Sunday, 21 December 2014

.Net XDocument ToString() Deadlock

I have been working on a little project recently in which we was using some heavy .Net Runtime Caching of objects to reduce the strain on server resources as users access the same page over and over. We also implemented the same approach for caching the sites RSS feed. Crudely we was doing something similar to the following:

public ActionResult Feed() {
    XDocument document = null;

    if (Cache["feed"] == null) {
        document  = new XDocument(...);
        // Fill the document here...
        Cache["feed"] = document;
    } else {
        document = Cache["feed"] as XDocument;

    return Content(document.ToString(), 

The above is a stripped down example and is prone to errors in that if many users hit the method at the same time, there is no inherent locking, also the cache feed value could be ejected before it is read the second time. But we aren't here to work on that.

The issue here is the line:

return Content(document.ToString(), 

Because we were caching the XDocument and for each request calling ToString() this would lead to some untimely deadlocks on the liver servers where requests would run for hours never ending. The only solution was to kill the process and start the web site again.

After a little digging it was clear that the ToString() call being an instance method was to blame. I trudged through the source code for it and found it using several internals to iterate over the nodes to produce the string result. There is also a hint in the documentation for XDocument which states:
Any public static (Shared in Visual Basic) members of this type are thread safe. Any instance members are not guaranteed to be thread safe.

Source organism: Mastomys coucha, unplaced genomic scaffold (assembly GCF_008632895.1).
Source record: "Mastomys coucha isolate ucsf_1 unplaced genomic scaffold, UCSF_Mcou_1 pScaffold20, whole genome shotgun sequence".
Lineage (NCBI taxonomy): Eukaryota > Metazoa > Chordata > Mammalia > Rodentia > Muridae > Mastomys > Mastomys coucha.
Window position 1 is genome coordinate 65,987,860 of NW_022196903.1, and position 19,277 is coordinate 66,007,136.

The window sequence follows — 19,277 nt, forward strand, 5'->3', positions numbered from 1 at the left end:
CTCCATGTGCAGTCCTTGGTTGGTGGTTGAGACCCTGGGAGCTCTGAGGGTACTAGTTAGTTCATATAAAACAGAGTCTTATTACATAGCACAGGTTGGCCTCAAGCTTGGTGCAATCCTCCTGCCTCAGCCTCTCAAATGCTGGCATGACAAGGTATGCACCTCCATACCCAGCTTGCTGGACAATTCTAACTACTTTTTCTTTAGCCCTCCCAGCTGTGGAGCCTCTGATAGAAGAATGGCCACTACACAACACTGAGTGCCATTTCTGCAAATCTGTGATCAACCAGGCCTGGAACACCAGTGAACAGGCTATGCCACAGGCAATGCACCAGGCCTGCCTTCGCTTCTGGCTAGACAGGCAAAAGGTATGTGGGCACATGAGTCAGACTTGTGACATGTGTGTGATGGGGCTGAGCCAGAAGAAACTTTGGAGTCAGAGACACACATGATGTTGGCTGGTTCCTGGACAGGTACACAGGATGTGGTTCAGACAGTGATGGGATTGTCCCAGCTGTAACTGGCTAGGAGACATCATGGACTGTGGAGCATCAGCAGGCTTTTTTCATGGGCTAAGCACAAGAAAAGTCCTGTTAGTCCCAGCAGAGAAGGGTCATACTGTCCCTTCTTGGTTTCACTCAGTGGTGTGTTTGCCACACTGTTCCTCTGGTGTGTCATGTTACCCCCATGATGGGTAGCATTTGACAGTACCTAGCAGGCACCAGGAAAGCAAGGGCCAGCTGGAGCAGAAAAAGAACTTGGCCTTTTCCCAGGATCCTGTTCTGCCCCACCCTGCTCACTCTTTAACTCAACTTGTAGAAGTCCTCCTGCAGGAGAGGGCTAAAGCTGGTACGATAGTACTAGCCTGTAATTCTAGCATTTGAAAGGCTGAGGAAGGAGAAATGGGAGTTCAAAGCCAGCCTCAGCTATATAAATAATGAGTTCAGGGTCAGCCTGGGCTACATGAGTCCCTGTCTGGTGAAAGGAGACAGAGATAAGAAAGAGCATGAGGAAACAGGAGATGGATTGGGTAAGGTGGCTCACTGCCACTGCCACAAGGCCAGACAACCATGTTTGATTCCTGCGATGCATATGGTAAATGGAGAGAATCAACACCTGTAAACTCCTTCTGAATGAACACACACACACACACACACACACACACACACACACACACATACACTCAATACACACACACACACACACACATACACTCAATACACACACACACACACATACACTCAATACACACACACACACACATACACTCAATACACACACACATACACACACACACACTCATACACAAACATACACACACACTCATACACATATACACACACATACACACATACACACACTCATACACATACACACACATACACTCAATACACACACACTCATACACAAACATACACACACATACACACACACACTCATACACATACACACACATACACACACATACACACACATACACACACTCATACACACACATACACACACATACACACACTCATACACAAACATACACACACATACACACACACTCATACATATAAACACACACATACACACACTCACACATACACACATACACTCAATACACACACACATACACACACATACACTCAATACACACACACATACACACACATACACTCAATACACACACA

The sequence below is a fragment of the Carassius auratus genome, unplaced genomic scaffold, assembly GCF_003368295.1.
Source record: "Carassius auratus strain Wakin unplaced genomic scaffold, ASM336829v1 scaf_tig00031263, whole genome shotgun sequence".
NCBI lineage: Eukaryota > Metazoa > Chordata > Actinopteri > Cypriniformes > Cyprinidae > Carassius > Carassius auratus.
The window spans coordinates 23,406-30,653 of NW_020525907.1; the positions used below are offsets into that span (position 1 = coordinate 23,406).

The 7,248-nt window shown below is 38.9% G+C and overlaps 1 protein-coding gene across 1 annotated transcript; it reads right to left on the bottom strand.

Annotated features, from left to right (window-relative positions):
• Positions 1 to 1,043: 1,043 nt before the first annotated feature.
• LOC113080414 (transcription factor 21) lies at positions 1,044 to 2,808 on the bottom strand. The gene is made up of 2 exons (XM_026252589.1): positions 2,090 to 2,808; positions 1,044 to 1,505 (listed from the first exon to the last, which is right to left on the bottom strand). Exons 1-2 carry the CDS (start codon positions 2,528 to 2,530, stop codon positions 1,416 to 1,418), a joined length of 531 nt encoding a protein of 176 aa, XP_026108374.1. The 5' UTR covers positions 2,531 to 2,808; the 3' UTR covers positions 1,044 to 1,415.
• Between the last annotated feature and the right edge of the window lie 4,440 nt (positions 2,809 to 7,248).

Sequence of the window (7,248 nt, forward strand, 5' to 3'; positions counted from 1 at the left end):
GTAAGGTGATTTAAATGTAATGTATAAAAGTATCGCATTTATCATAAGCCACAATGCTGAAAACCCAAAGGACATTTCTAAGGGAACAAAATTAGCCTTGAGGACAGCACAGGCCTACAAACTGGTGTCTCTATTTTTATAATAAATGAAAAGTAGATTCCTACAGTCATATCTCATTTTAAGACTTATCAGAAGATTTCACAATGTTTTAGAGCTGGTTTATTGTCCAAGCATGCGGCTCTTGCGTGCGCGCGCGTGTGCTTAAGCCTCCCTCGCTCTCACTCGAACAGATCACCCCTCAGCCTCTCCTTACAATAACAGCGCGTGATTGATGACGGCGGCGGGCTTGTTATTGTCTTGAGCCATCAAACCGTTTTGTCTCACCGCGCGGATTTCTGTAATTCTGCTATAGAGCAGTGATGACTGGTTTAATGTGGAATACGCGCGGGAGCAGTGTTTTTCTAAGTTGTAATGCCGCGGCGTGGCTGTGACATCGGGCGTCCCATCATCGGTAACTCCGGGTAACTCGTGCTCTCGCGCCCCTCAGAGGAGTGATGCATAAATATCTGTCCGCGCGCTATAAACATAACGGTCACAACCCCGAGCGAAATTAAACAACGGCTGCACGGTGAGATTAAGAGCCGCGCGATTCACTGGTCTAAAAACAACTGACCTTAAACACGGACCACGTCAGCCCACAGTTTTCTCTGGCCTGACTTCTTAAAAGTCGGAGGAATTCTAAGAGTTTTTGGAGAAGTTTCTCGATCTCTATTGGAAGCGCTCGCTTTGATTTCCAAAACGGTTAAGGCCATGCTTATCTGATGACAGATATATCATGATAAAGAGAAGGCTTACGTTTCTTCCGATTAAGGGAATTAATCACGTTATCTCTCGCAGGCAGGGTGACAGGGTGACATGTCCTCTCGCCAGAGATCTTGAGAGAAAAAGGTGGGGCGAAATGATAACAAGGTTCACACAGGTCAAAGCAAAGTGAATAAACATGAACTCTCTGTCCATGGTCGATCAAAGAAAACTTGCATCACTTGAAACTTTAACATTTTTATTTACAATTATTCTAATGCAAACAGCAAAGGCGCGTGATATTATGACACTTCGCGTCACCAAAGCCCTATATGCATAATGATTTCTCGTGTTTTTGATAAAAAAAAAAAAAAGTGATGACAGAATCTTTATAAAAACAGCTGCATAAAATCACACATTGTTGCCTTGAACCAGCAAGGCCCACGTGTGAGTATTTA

So the solution was to simply cache the resulting ToString() rather than the XDocument, this way there is no further processing required every time a user requests this method.

public ActionResult Feed() {
    string xml = null;

    if (Cache["feed"] == null) {
        XDocument document  = new XDocument(...);
        // Fill the document here...
        Cache["feed"] = document.ToString();
    } else {
        xml = (string) Cache["feed"];

    return Content(xml, 

Sunday, 17 August 2014

MySQL Entity Framework 6 Include Performance Woes

Just a short post today, but after some pretty exhaustive performance testing with Entity Framework 6 and MySQL .NET Connector I am pretty much in the camp that .Include(...) is only ever detrimental to performance. This is down to the really poor query generation with MySQL and Entity Framework.
I have tested so far 8 parts of our current site, all different scopes of query including single record lookups, listings for a directory and more advanced filters to query on specific parameters and in each case adding Includes has increased the query times as opposed to Entity Frameworks lazy loading strategy. This seems really foreign to me but after looking at the SQL generated it is clear why MySQL has a tough time running the queries quickly. In short, stick to Lazy Loading with MySQL until the query generation in Entity Framework improves.

Friday, 4 October 2013

Here Is Terry

Haven't posted anything in a while, so here is vector Terry. Done as a design for a website and just fooling around.

Sunday, 23 June 2013

XBMC Ball Streams